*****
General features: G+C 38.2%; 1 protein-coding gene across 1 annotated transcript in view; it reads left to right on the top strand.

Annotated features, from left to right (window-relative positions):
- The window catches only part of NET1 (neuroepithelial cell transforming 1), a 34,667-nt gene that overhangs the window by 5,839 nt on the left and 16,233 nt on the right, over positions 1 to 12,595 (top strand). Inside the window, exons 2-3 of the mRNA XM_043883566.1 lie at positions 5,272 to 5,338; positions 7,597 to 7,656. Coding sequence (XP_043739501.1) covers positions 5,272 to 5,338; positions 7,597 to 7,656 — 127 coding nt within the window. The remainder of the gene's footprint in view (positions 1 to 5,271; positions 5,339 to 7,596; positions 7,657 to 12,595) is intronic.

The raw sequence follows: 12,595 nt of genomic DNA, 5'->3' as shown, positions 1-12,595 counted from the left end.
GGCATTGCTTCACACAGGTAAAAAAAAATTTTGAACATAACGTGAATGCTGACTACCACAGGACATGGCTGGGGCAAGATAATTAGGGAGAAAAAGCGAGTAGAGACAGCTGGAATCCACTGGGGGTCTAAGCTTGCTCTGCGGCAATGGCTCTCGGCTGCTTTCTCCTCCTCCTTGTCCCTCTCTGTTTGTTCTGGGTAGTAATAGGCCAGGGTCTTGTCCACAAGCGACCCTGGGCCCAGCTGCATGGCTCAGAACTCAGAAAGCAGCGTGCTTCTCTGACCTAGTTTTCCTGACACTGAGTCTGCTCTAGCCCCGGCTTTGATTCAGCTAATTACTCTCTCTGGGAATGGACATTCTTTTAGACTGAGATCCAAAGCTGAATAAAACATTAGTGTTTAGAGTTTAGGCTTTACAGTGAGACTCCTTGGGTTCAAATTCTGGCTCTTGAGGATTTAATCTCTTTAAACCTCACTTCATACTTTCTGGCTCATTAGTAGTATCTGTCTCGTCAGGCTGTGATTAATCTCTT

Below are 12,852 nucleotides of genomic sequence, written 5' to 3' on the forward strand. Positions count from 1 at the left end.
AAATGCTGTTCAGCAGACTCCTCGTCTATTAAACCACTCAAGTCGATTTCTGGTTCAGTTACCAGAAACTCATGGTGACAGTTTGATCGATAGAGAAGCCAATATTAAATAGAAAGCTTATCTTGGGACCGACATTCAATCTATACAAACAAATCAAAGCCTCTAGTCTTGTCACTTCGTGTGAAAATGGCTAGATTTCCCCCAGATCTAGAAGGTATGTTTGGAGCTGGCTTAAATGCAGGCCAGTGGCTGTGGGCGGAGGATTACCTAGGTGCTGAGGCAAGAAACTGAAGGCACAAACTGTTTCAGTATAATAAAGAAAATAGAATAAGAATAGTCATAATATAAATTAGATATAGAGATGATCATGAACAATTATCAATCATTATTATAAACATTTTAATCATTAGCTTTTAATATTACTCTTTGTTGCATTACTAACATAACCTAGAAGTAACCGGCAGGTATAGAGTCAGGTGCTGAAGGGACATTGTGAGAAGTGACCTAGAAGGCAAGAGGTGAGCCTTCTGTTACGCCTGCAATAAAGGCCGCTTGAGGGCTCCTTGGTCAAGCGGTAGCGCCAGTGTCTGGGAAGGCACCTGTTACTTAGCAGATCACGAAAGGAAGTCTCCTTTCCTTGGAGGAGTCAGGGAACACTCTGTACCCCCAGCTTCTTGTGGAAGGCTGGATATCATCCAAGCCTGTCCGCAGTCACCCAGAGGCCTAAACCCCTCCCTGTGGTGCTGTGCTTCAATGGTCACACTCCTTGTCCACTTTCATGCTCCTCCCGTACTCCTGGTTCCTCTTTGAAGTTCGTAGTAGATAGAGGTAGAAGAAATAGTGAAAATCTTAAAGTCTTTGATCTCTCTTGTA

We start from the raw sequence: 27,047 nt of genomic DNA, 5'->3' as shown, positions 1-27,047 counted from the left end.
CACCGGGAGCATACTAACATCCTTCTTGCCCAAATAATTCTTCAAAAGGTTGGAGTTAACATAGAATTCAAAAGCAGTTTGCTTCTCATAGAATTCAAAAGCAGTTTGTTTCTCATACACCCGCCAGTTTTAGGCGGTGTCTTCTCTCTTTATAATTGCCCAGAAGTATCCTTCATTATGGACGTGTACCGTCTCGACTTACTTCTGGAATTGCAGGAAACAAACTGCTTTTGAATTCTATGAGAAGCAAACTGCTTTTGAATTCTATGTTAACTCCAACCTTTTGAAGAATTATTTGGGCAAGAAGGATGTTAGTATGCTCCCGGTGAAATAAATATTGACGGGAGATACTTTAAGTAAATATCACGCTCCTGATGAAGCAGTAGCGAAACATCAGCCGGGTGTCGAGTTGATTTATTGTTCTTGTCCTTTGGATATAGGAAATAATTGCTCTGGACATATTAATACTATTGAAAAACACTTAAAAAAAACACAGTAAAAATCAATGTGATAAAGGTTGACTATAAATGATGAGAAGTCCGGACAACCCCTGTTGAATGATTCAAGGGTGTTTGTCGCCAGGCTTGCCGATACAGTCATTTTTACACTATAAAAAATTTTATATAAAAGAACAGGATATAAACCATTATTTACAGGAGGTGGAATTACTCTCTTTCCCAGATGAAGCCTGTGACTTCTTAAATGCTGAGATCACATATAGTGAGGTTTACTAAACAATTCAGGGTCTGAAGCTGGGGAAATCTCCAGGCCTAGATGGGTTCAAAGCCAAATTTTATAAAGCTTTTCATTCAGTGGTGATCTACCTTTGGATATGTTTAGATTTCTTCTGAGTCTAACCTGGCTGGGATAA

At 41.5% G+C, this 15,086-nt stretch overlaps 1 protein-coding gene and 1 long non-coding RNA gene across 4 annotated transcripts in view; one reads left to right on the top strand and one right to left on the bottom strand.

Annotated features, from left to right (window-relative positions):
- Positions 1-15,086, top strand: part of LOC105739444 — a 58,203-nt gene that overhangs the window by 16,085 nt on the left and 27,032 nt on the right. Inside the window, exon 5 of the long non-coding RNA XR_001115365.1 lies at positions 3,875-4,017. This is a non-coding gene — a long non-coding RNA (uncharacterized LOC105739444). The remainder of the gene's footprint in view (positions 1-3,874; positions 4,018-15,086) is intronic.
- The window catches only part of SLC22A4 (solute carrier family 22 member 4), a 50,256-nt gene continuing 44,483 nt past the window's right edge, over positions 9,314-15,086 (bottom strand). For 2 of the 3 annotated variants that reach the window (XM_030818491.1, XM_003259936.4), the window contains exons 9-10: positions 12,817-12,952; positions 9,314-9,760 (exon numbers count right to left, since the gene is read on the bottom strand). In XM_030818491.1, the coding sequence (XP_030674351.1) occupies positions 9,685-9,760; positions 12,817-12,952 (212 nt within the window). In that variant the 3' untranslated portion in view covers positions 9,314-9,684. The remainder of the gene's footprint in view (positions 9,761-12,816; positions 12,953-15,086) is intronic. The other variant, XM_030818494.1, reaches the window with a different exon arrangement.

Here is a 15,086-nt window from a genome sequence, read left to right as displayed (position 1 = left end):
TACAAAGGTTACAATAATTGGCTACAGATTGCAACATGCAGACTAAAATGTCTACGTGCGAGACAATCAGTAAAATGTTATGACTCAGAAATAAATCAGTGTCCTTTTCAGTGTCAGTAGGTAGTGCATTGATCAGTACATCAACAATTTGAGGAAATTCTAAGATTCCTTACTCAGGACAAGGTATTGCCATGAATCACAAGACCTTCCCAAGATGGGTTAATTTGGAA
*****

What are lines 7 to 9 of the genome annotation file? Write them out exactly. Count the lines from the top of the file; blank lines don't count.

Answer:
AAATGCTGTTCAGCAGACTCCTCGTCTATTAAACCACTCAAGTCGATTTCTGGTTCAGTTACCAGAAACTCATGGTGACAGTTTGATCGATAGAGAAGCCAATATTAAATAGAAAGCTTATCTTGGGACCGACATTCAATCTATACAAACAAATCAAAGCCTCTAGTCTTGTCACTTCGTGTGAAAATGGCTAGATTTCCCCCAGATCTAGAAGGTATGTTTGGAGCTGGCTTAAATGCAGGCCAGTGGCTGTGGGCGGAGGATTACCTAGGTGCTGAGGCAAGAAACTGAAGGCACAAACTGTTTCAGTATAATAAAGAAAATAGAATAAGAATAGTCATAATATAAATTAGATATAGAGATGATCATGAACAATTATCAATCATTATTATAAACATTTTAATCATTAGCTTTTAATATTACTCTTTGTTGCATTACTAACATAACCTAGAAGTAACCGGCAGGTATAGAGTCAGGTGCTGAAGGGACATTGTGAGAAGTGACCTAGAAGGCAAGAGGTGAGCCTTCTGTTACGCCTGCAATAAAGGCCGCTTGAGGGCTCCTTGGTCAAGCGGTAGCGCCAGTGTCTGGGAAGGCACCTGTTACTTAGCAGATCACGAAAGGAAGTCTCCTTTCCTTGGAGGAGTCAGGGAACACTCTGTACCCCCAGCTTCTTGTGGAAGGCTGGATATCATCCAAGCCTGTCCGCAGTCACCCAGAGGCCTAAACCCCTCCCTGTGGTGCTGTGCTTCAATGGTCACACTCCTTGTCCACTTTCATGCTCCTCCCGTACTCCTGGTTCCTCTTTGAAGTTCGTAGTAGATAGAGGTAGAAGAAATAGTGAAAATCTTAAAGTCTTTGATCTCTCTTGTA

We start from the raw sequence: 27,047 nt of genomic DNA, 5'->3' as shown, positions 1-27,047 counted from the left end.
CACCGGGAGCATACTAACATCCTTCTTGCCCAAATAATTCTTCAAAAGGTTGGAGTTAACATAGAATTCAAAAGCAGTTTGCTTCTCATAGAATTCAAAAGCAGTTTGTTTCTCATACACCCGCCAGTTTTAGGCGGTGTCTTCTCTCTTTATAATTGCCCAGAAGTATCCTTCATTATGGACGTGTACCGTCTCGACTTACTTCTGGAATTGCAGGAAACAAACTGCTTTTGAATTCTATGAGAAGCAAACTGCTTTTGAATTCTATGTTAACTCCAACCTTTTGAAGAATTATTTGGGCAAGAAGGATGTTAGTATGCTCCCGGTGAAATAAATATTGACGGGAGATACTTTAAGTAAATATCACGCTCCTGATGAAGCAGTAGCGAAACATCAGCCGGGTGTCGAGTTGATTTATTGTTCTTGTCCTTTGGATATAGGAAATAATTGCTCTGGACATATTAATACTATTGAAAAACACTTAAAAAAAACACAGTAAAAATCAATGTGATAAAGGTTGACTATAAATGATGAGAAGTCCGGACAACCCCTGTTGAATGATTCAAGGGTGTTTGTCGCCAGGCTTGCCGATACAGTCATTTTTACACTATAAAAAATTTTATATAAAAGAACAGGATATAAACCATTATTTACAGGAGGTGGAATTACTCTCTTTCCCAGATGAAGCCTGTGACTTCTTAAATGCTGAGATCACATATAGTGAGGTTTACTAAACAATTCAGGGTCTGAAGCTGGGGAAATCTCCAGGCCTAGATGGGTTCAAAGCCAAATTTTATAAAGCTTTTCATTCAGTGGTGATCTACCTTTGGATATGTTTAGATTTCTTCTGAGTCTAACCTGGCTGGGATAA